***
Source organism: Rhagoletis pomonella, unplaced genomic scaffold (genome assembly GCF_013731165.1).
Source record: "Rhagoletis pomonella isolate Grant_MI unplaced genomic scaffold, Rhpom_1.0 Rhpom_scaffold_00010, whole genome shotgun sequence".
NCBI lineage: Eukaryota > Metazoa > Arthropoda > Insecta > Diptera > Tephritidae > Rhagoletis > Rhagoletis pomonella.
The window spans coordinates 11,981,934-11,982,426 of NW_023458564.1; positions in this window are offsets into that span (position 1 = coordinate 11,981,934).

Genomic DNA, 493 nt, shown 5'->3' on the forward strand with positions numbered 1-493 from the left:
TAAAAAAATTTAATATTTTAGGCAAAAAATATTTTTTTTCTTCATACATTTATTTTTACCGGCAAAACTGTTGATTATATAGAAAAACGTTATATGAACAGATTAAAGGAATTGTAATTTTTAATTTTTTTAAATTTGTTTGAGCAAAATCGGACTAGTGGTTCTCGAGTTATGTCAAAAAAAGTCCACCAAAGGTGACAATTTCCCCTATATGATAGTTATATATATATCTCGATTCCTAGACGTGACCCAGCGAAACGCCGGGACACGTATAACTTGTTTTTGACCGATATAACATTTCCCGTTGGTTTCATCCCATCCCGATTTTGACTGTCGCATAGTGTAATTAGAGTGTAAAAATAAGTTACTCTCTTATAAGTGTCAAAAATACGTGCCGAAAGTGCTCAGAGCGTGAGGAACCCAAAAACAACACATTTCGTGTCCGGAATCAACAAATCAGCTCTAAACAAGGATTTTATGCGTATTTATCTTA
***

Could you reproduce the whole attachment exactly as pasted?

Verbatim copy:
Source organism: Rhagoletis pomonella, unplaced genomic scaffold (genome assembly GCF_013731165.1).
Source record: "Rhagoletis pomonella isolate Grant_MI unplaced genomic scaffold, Rhpom_1.0 Rhpom_scaffold_00010, whole genome shotgun sequence".
NCBI lineage: Eukaryota > Metazoa > Arthropoda > Insecta > Diptera > Tephritidae > Rhagoletis > Rhagoletis pomonella.
The window spans coordinates 11,981,934-11,982,426 of NW_023458564.1; positions in this window are offsets into that span (position 1 = coordinate 11,981,934).

Genomic DNA, 493 nt, shown 5'->3' on the forward strand with positions numbered 1-493 from the left:
TAAAAAAATTTAATATTTTAGGCAAAAAATATTTTTTTTCTTCATACATTTATTTTTACCGGCAAAACTGTTGATTATATAGAAAAACGTTATATGAACAGATTAAAGGAATTGTAATTTTTAATTTTTTTAAATTTGTTTGAGCAAAATCGGACTAGTGGTTCTCGAGTTATGTCAAAAAAAGTCCACCAAAGGTGACAATTTCCCCTATATGATAGTTATATATATATCTCGATTCCTAGACGTGACCCAGCGAAACGCCGGGACACGTATAACTTGTTTTTGACCGATATAACATTTCCCGTTGGTTTCATCCCATCCCGATTTTGACTGTCGCATAGTGTAATTAGAGTGTAAAAATAAGTTACTCTCTTATAAGTGTCAAAAATACGTGCCGAAAGTGCTCAGAGCGTGAGGAACCCAAAAACAACACATTTCGTGTCCGGAATCAACAAATCAGCTCTAAACAAGGATTTTATGCGTATTTATCTTA